Op-Ed

The Supreme Court is seen on Wednesday in Washington, D.C. President Joe Biden speaks at the White House in Washington, D.C., on Monday.

Op-Ed

The Supreme Court is seen on Wednesday in Washington, D.C. President Joe Biden speaks at the White House in Washington, D.C., on Monday. (Chip Somodevilla / Getty Images; Brendan Smialowski – AFP / Getty Images)

 By Aron Solomon  January 26, 2022 at 4:02pm

On Wednesday, it was announced that Justice Stephen Breyer had finally made the decision to retire from the Supreme Court at the end of the current term.

This timing is for practical political reasons, a clear strategic move to allow President Joe Biden to replace Breyer with a judge of similar ideology before the midterm elections in November.

The reason it is important to replace Breyer well before November is the predicted red wave. The math here is simple. To confirm a new justice to the Supreme Court, you need 51 votes in the Senate. Right now the Senate is split 50-50, with Vice President Kamala Harris able to cast the deciding vote in a tie.

Some Democrats may be relatively confident going into the nomination process for the next justice, but they are failing to read the room. The room in question is the Senate, where to achieve that 50-50 split to set up the tie-breaking vote is anything but a given.

Democratic Sen. Kyrsten Sinema is currently polling at approximately 7 percent in her home state of Arizona. While she is not up for re-election until 2024, the chances of her being re-elected as a Democrat, particularly as more of the country paints itself red over the next two years, are not just slim but close to absolute zero. In fact, a poll this week showed that Sinema is far more popular among Arizona Republicans.

What better way for Sinema to announce a walk across the aisle to the GOP than by being the vote that denies Biden and the Democrats their victory? She could couch this very easily by saying that the nominee doesn’t reflect the views of her constituents and belongs to a wing of the Democratic Party that is far too extreme and liberal. That message will resonate with new voters for her, which is the only kind of voter that gives her a chance to remain in the Senate.

So whom will Biden choose to replace Breyer? He promised during his campaign that he would select an African-American woman if a vacancy came up. The top contenders in that group are Circuit Court Judge Ketanji Brown Jackson and California Supreme Court Justice Leondra Kruger.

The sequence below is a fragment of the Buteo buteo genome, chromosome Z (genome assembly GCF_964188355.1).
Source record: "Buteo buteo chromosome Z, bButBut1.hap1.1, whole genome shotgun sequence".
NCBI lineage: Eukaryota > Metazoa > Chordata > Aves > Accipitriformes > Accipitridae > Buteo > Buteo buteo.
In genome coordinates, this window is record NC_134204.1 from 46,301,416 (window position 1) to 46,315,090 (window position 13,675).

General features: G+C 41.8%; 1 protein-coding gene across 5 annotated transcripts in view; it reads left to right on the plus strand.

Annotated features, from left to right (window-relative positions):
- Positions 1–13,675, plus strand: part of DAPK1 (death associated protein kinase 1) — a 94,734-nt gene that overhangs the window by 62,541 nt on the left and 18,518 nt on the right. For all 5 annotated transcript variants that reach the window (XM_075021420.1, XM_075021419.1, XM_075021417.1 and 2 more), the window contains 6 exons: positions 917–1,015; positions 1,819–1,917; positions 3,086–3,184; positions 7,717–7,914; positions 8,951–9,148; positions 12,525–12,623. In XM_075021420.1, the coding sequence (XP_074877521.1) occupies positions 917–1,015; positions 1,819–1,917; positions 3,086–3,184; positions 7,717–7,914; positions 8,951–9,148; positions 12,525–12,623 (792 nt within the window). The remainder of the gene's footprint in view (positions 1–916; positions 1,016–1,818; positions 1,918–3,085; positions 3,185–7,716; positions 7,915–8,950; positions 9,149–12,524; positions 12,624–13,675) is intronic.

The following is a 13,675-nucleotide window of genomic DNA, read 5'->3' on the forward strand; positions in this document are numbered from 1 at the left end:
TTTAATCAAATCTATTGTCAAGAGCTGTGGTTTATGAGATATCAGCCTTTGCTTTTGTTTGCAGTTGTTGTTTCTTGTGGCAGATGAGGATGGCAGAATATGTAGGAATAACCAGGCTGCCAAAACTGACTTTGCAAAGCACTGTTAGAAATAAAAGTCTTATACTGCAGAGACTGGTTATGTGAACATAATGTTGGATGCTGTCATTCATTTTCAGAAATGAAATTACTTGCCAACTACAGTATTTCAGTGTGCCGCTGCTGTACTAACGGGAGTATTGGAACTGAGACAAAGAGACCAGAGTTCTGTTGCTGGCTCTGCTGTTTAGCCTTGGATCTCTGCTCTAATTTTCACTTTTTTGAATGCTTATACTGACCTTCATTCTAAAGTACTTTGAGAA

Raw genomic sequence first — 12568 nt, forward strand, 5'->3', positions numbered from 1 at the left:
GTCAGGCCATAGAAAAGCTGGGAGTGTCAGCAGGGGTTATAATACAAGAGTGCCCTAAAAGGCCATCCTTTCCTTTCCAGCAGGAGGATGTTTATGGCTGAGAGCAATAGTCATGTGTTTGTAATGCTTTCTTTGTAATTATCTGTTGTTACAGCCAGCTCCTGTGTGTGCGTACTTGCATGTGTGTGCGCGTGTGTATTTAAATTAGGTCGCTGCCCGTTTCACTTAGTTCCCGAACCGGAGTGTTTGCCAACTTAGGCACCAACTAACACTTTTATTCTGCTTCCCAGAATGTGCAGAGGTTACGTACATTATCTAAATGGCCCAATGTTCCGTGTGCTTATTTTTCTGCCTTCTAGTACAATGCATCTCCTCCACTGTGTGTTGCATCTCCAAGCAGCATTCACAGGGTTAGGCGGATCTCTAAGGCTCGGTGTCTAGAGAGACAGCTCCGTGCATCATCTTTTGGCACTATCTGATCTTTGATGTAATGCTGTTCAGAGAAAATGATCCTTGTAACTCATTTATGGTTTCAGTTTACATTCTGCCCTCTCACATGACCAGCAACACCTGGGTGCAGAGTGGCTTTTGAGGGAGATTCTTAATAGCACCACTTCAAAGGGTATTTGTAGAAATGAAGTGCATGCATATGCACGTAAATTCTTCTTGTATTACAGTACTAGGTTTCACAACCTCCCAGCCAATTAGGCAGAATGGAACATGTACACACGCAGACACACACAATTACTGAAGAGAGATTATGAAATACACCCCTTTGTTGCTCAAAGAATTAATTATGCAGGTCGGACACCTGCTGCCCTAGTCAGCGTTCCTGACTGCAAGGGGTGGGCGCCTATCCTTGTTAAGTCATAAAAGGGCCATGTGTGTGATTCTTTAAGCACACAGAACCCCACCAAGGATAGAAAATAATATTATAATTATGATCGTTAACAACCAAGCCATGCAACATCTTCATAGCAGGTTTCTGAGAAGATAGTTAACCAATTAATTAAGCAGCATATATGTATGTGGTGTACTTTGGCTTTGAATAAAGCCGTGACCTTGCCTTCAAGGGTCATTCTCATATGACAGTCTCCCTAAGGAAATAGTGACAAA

Would either of those candidates find the votes to be confirmed? Jackson was approved as a federal judge a mere six months ago. While the vote was 53-44 (with both Sinema and Sen. Joe Manchin voting in favor), the Supreme Court boasts the highest stakes in the land.

Do you think Biden will nominate a radical leftist to the Supreme Court?

What Biden really needs to do if he expects to have a justice confirmed before the midterms is to pick a right-leaning liberal. His choice needs to be as close to the philosophical center as humanly possible.

While Breyer has been described many times in the past as “moderately liberal,” that probably won’t be enough to get this next justice over the hurdle. Neither Jackson nor Kruger could be described as significantly to the right of Breyer, so if that’s where Biden is intending on laying his chips, he needs to hope that the wheel of fortune is going to be generous to him.

This is not a Supreme Court nomination the Democrats can afford to fumble.

The views expressed in this opinion article are those of their author and are not necessarily either shared or endorsed by the owners of this website. If you are interested in contributing an Op-Ed to The Western Journal, you can learn about our submission guidelines and process here.

Aron Solomon, JD, is the head of strategy for Esquire Digital and the editor of Today’s Esquire. He has taught entrepreneurship at McGill University and the University of Pennsylvania and was the founder of LegalX, the world’s first legal technology accelerator. Aron’s work has been featured in TechCrunch, Fortune, the Independent, The Boston Globe, The Hill and many other leading publications around the world.

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